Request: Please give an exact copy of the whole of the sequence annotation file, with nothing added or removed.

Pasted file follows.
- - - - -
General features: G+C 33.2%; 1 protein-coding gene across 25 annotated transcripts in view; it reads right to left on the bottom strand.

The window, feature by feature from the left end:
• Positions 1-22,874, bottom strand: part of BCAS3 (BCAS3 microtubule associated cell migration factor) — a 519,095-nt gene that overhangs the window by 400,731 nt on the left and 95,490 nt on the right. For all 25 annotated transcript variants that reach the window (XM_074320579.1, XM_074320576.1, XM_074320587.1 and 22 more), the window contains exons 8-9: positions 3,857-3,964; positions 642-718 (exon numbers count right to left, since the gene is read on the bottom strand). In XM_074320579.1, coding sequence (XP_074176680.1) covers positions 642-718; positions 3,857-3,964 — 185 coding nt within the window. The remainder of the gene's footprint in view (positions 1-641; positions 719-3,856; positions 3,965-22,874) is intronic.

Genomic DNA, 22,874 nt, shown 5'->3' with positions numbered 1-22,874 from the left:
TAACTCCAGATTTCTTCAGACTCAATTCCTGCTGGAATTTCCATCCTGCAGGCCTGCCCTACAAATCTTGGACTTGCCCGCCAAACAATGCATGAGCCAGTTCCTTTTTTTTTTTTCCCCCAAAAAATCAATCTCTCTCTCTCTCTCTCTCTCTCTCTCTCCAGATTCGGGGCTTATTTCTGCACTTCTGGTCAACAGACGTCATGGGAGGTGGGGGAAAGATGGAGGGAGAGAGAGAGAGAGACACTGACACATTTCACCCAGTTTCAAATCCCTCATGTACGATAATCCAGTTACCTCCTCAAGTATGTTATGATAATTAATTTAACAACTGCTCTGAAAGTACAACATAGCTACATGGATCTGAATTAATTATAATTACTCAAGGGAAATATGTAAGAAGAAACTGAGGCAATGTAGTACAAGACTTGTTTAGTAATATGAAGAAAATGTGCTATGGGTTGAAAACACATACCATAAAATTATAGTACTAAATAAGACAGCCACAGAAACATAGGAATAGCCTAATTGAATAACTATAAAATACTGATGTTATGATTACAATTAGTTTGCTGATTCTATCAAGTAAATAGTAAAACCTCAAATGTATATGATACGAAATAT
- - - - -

General features: G+C 33.2%; 1 protein-coding gene across 25 annotated transcripts in view; it reads right to left on the bottom strand.

The window, feature by feature from the left end:
• Positions 1-22,874, bottom strand: part of BCAS3 (BCAS3 microtubule associated cell migration factor) — a 519,095-nt gene that overhangs the window by 400,731 nt on the left and 95,490 nt on the right. For all 25 annotated transcript variants that reach the window (XM_074320579.1, XM_074320576.1, XM_074320587.1 and 22 more), the window contains exons 8-9: positions 3,857-3,964; positions 642-718 (exon numbers count right to left, since the gene is read on the bottom strand). In XM_074320579.1, coding sequence (XP_074176680.1) covers positions 642-718; positions 3,857-3,964 — 185 coding nt within the window. The remainder of the gene's footprint in view (positions 1-641; positions 719-3,856; positions 3,965-22,874) is intronic.

Genomic DNA, 22,874 nt, shown 5'->3' with positions numbered 1-22,874 from the left:
TAACTCCAGATTTCTTCAGACTCAATTCCTGCTGGAATTTCCATCCTGCAGGCCTGCCCTACAAATCTTGGACTTGCCCGCCAAACAATGCATGAGCCAGTTCCTTTTTTTTTTTTCCCCCAAAAAATCAATCTCTCTCTCTCTCTCTCTCTCTCTCTCTCCAGATTCGGGGCTTATTTCTGCACTTCTGGTCAACAGACGTCATGGGAGGTGGGGGAAAGATGGAGGGAGAGAGAGAGAGAGACACTGACACATTTCACCCAGTTTCAAATCCCTCATGTACGATAATCCAGTTACCTCCTCAAGTATGTTATGATAATTAATTTAACAACTGCTCTGAAAGTACAACATAGCTACATGGATCTGAATTAATTATAATTACTCAAGGGAAATATGTAAGAAGAAACTGAGGCAATGTAGTACAAGACTTGTTTAGTAATATGAAGAAAATGTGCTATGGGTTGAAAACACATACCATAAAATTATAGTACTAAATAAGACAGCCACAGAAACATAGGAATAGCCTAATTGAATAACTATAAAATACTGATGTTATGATTACAATTAGTTTGCTGATTCTATCAAGTAAATAGTAAAACCTCAAATGTATATGATACGAAATAT